Mel Prescott-Davies and her soldier Chris Green bought their Victorian terrace in Staffordshire through the Forces Help to Buy scheme and soon got to work on giving it a makeover. They created a country style that was so stunning it featured in Period Living magazine. Army&You caught up with the couple to find out about their forever home…
Who is your Army family?
Chris: Myself and Mel, who is step-mum to my three children – Megan (17), Ryan (15) and Jack (13) who all live with their mother in Essex. We also have a black kitten called Florrie, named after a young girl who lived here over 100 years ago.
How long have you lived the Army life?
C: I leave the Army in June after 22 years’ service. I met Mel in 2012 and introduced her to Army life for the first time. Apart from the separation she loves it!
How has moving into your own house benefited you?
C: It has given us a proper base as a family, somewhere that we can put our own stamp on without worrying about the upheaval that a move brings. It’s taken a lot of stress away from me. Leaving the Army after so long is exciting but also a very daunting experience. It means I can concentrate on hunting for work.
Why did you choose the Forces Help to Buy Scheme?
Mel: We wanted to put as big a deposit down as possible to make our repayments low. Chris wanted to ensure that his pension would cover the mortgage and household bills – the FHTB Scheme enabled us to do that.
C: It was very simple; the hardest part was finding the right home that matched our wish list. JSP 752 sets out the whole FHTB process and timeline and our application followed it almost to the letter.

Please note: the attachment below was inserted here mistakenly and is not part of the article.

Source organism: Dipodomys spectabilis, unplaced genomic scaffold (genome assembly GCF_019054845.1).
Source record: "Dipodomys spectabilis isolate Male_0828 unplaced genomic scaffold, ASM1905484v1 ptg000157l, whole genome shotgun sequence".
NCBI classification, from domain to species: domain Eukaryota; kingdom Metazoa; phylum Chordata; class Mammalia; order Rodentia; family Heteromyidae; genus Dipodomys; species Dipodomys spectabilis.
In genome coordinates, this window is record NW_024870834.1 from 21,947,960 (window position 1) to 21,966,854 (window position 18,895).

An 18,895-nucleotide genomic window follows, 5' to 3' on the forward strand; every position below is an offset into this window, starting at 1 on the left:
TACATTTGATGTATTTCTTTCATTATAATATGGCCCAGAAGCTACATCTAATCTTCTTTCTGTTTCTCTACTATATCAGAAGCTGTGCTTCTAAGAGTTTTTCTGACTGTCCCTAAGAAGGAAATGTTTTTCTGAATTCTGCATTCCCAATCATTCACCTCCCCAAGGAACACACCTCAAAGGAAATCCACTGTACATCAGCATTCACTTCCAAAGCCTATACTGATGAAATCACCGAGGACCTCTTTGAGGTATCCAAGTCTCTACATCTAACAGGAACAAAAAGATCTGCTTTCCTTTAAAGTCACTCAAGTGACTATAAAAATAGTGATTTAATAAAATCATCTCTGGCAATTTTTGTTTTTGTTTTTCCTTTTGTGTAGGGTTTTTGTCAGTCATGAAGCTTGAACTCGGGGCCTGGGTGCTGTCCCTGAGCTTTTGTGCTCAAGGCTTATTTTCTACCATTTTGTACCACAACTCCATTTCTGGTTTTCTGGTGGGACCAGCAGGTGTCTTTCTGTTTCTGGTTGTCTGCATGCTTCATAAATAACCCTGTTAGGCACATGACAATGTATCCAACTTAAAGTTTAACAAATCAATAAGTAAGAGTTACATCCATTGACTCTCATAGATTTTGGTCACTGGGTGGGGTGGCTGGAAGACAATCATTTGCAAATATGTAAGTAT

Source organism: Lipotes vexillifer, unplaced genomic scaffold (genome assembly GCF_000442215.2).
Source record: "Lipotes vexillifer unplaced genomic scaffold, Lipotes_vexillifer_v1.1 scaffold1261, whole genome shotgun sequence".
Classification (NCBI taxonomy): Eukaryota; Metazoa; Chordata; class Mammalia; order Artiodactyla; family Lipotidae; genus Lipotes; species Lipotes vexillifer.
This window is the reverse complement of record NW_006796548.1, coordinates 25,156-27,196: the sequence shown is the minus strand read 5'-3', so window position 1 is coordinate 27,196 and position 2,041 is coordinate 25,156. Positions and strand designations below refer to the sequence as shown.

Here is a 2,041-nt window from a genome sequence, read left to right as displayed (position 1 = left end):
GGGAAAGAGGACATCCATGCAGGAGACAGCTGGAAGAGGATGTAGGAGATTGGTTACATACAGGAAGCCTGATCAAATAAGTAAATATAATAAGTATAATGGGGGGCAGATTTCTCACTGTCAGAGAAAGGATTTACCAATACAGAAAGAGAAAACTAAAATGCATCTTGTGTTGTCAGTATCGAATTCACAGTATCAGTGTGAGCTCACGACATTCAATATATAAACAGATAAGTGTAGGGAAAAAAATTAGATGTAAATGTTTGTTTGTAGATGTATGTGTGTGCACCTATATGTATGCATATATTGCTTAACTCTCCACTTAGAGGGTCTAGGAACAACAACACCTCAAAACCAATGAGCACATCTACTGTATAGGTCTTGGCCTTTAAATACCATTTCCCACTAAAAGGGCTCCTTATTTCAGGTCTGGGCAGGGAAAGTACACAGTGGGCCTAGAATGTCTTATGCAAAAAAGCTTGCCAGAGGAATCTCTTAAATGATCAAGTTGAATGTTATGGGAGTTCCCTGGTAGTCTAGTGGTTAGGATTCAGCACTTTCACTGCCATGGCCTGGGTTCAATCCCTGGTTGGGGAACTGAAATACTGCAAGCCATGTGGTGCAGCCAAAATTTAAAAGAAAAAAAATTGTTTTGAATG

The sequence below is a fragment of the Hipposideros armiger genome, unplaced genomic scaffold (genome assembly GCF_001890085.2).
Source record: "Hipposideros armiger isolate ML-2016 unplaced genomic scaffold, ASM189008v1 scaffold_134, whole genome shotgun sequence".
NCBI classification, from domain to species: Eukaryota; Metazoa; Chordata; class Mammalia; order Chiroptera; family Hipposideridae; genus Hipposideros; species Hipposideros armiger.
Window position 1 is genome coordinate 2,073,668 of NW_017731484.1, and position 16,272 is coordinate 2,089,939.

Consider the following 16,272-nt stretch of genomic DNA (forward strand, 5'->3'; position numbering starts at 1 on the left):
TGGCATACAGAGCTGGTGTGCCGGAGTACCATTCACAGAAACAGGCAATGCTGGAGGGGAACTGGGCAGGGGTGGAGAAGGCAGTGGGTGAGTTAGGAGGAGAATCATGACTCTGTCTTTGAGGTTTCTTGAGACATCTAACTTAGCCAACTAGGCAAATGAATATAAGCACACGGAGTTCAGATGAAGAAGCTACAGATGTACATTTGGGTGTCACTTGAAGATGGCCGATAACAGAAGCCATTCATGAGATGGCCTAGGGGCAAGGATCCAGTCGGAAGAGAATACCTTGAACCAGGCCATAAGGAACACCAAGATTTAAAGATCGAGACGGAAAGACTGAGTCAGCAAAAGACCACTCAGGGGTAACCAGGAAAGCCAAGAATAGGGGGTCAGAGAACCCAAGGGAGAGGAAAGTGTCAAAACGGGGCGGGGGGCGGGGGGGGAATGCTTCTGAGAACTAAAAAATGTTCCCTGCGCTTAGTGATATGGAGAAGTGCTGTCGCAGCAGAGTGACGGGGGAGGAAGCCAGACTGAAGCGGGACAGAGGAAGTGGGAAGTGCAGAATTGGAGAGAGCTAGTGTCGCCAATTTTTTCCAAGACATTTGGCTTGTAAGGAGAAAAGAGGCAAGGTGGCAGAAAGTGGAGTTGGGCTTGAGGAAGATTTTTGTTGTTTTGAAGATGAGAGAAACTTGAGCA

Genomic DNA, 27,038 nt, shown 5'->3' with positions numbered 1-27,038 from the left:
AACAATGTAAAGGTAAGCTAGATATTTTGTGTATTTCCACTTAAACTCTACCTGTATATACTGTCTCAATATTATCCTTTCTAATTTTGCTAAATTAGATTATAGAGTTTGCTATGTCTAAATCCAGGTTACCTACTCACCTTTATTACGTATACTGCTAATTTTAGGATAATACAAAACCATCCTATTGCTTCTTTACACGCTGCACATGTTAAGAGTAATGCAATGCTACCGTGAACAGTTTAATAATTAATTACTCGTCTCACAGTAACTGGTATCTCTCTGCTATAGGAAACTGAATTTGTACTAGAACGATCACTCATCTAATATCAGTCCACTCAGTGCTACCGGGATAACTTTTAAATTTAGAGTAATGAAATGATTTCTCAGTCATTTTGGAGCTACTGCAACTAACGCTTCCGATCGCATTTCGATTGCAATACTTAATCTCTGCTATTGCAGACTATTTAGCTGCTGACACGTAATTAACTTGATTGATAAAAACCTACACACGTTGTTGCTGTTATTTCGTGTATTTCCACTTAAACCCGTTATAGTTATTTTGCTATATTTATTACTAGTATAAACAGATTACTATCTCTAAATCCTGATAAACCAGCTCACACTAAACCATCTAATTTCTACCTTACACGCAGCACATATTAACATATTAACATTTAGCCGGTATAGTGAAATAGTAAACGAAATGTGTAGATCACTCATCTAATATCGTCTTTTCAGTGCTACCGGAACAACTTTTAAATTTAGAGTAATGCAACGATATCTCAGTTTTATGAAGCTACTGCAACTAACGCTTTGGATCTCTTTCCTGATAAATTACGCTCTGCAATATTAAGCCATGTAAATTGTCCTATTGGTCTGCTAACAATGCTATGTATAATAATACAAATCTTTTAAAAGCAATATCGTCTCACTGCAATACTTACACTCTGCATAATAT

Would you recommend it to other Army families?
C: Absolutely. Without this scheme we would not have been able to afford our forever home in the area we wanted.
How did the magazine feature come about?
M: A friend suggested I put my old house in Manchester forward for a magazine article, but by that time we had bought this house, so I shelved the idea. After restoring the original Minton and quarry tiles in this house I put some pictures together and tried again, Period Living adored it and it appeared in their 25th anniversary issue last November.
Where does your inspiration come from for your home décor?
M: Our style is vintage country. We love mixing old with new; I’d say it comes from a joint love of history. I’m particularly fond of all things 1940s so most of my inspiration comes from that era.
It sounds like you’ve really enjoyed the process.
C: I’ve really enjoyed the whole homemaking thing as I’ve never really had the opportunity before. Mel has mostly picked what to do in the house, but the front room was my domain.
M: He picked the furniture, colours and so on. It’s kind of like the sergeants’ mess minus the Chesterfield sofas! Though laughingly we did think we might buy one.
Has it been a costly project?
M: Although people might think the house looks expensively kitted out, it’s all done on a budget tighter than my jeans after Christmas. I had a lot of furniture from my old house, mostly pre loved, from second-hand shops. I’ve transformed them with a lick of paint, from tester pots which are cheaper than a whole pot. I’m also very handy with a sewing machine.
What advice would you give other families about furnishing their home on a tight budget?
M: Take advantage of colleges offering free or cheap courses. If you’re on a patch, see if you could share a sewing machine or work together to make things. Pinterest and Instagram are great for ideas and online groups such as freecycle, gumtree and preloved are ace places to find good quality second-hand furniture. Another good tip is to see what your neighbours are giving away if they’re moving.
Are there any traces of magnolia?
M: Honestly? Yes, sort of. It’s more a country cream (okay it’s magnolia I can’t lie). I know most quarters are 50 shades of magnolia and many Army families must long to strike out with bold colours, but we prefer a plain backdrop to complement our vintage furniture and soft furnishings.